President Donald Trump is not waiting for Congress to approve the new NAFTA before he terminates the current NAFTA, leaving the United States and our Mexican and Canadian allies without a trade deal in place if the new deal is rejected.
Any of the three nations can reject the new deal, which Trump has rebranded the USMCA so he can claim credit despite the fact that the USMCA is basically a slightly tweaked NAFTA.
And if any of the member nations reject the updated trade deal, there won’t be any trade deal in place at all because Trump intends to kill NAFTA as soon as possible.
“I will be formally terminating NAFTA shortly,” Trump said on Air Force One on the way back to Washington DC after attending the G-20 in Argentina. “Then Congress will have a choice of approving the USMCA, which is a phenomenal deal. Much, much better than NAFTA. A great deal.”
But it’s basically the same deal with a few minor differences that won’t make much of an impact on the economy, especially since Trump’s trade wars have wiped farmers out and is causing automakers to cut jobs and move production elsewhere.
Rather than admit his trade wars are to blame, Trump blamed NAFTA for the losses instead.
“It’s caused us tremendous amounts of unemployment and loss and company loss and everything else,” Trump claimed. “That’ll be terminated. And so Congress will have a choice of the USMCA or pre-NAFTA, which worked very well. You got out, you negotiate your deals. It worked very well. Okay?”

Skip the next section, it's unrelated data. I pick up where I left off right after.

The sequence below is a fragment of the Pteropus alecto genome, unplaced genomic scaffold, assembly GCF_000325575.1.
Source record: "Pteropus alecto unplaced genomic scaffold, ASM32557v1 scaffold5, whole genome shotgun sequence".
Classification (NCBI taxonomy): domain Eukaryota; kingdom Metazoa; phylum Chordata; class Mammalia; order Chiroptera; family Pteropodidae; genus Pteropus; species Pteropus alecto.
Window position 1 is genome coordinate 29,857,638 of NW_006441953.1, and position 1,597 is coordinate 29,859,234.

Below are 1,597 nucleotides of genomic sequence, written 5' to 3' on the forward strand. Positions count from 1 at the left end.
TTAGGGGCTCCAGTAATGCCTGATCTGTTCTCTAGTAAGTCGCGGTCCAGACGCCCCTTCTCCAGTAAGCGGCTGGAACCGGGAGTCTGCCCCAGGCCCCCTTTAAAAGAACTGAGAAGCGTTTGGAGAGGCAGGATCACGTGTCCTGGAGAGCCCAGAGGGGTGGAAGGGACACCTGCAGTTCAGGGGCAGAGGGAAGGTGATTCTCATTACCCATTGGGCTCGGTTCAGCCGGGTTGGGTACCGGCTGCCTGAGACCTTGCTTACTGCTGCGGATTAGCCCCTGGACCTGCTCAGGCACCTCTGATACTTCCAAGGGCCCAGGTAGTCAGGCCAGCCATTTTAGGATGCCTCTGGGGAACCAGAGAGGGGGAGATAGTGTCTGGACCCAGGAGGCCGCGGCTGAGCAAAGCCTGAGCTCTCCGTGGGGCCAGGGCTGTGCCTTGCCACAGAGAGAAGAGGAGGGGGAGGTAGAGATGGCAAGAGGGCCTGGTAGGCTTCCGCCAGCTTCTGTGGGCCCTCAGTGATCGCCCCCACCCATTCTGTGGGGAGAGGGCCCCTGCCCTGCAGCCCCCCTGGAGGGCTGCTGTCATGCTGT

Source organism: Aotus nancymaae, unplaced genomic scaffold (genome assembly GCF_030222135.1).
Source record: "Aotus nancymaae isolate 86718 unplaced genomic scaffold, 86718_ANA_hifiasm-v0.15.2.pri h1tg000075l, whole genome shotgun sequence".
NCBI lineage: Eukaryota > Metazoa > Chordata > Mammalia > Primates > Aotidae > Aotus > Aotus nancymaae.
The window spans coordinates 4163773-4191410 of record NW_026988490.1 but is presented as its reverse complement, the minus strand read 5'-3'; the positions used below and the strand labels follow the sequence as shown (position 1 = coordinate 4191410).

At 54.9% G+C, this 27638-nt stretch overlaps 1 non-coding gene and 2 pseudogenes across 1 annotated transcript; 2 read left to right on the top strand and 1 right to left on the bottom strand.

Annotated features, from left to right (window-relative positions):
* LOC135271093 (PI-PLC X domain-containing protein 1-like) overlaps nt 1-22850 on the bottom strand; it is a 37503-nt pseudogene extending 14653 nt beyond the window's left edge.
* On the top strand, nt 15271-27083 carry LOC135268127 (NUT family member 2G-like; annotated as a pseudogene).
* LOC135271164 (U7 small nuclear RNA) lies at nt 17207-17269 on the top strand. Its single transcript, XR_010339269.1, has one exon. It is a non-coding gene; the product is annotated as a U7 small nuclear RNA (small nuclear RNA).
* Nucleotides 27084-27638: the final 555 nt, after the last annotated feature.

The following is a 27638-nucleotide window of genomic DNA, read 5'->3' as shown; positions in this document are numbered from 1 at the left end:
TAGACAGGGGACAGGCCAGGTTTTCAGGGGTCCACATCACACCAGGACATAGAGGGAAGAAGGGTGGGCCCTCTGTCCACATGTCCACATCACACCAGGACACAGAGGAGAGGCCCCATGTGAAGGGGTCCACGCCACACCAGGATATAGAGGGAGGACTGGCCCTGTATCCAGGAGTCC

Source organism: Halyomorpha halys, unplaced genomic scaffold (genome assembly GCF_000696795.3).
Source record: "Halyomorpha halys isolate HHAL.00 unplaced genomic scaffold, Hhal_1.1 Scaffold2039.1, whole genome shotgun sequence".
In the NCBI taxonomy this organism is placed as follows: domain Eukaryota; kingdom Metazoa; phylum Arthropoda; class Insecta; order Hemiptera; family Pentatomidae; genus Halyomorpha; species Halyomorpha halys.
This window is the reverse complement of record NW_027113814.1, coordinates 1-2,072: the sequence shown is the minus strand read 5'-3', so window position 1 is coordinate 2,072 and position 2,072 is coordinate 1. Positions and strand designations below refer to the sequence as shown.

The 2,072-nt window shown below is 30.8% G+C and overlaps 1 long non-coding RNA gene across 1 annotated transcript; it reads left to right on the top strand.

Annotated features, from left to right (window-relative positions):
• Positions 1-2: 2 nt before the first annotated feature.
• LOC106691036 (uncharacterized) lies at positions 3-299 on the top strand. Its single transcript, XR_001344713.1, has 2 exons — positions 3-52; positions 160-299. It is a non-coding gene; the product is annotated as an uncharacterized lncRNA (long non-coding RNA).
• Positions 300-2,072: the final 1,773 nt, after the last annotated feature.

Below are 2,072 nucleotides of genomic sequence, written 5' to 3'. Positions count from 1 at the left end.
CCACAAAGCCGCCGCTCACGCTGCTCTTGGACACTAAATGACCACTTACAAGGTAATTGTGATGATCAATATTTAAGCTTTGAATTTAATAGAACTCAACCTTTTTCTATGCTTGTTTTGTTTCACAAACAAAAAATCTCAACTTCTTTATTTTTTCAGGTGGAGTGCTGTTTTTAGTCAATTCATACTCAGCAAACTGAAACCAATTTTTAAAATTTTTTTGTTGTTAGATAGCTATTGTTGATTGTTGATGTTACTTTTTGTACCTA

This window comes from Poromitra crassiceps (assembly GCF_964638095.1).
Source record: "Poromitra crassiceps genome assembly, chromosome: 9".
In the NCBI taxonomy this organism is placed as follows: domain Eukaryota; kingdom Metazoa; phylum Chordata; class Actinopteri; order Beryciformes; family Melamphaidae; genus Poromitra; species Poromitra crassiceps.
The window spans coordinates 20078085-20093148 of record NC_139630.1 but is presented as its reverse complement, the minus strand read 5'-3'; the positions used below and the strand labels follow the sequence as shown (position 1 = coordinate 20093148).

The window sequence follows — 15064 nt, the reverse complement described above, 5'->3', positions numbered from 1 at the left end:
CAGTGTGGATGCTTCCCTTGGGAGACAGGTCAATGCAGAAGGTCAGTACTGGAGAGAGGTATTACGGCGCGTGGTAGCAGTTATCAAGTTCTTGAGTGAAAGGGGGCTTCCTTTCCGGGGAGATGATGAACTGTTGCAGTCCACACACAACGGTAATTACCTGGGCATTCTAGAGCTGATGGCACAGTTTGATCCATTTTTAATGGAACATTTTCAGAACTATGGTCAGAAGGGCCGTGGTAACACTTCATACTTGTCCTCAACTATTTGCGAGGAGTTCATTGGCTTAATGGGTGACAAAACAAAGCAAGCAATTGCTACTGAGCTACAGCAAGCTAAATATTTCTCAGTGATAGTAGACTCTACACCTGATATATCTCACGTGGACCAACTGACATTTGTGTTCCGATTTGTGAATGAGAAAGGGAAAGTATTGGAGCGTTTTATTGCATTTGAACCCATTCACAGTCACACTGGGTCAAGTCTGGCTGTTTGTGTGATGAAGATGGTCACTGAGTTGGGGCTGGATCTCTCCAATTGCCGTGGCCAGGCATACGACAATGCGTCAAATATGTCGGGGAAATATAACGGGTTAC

NAFTA currently supports 14 million jobs in the United States and most businesses are affected by it, especially the agricultural and manufacturing sectors.
Without it, millions of jobs could be in peril, and our economy would take a major hit. And that’s why Trump should not scrap NAFTA until all three nations ratify the new NAFTA. Trump thinks he being smart by pressuring all three national legislatures to approve his deal, but the reality is that he is being reckless by putting the entire North American economy at risk. Just because the new deal is signed does not mean it automatically goes into effect. Congress could reject it in 2019. If not, the deal could also be rejected by Canada or Mexico, which would have the same effect.
Playing chicken with our economy is not a strategy and Trump should be stopped from doing it.
Thankfully, Trump can be stopped by Congress and the law.
Multiple experts agree that while he can unilaterally withdraw the United States from NAFTA, it wouldn’t exactly wipe it off the books. Since Congress ratified the landmark trade deal, which means it’s implemented via congressional statute.
Roosevelt Institute’s Todd Tucker says that what we would have them in a “zombie NAFTA, where America’s formal participation is dead, but our domestic law would still treat Canadian and Mexican products as if it weren’t.”
Still, jobs would be lost and businesses would be affected, but the impact would not be catastrophic, unlike Trump’s current trade wars. Trump would whine and claim that Congress is hurting the economy, but not much will have changed otherwise.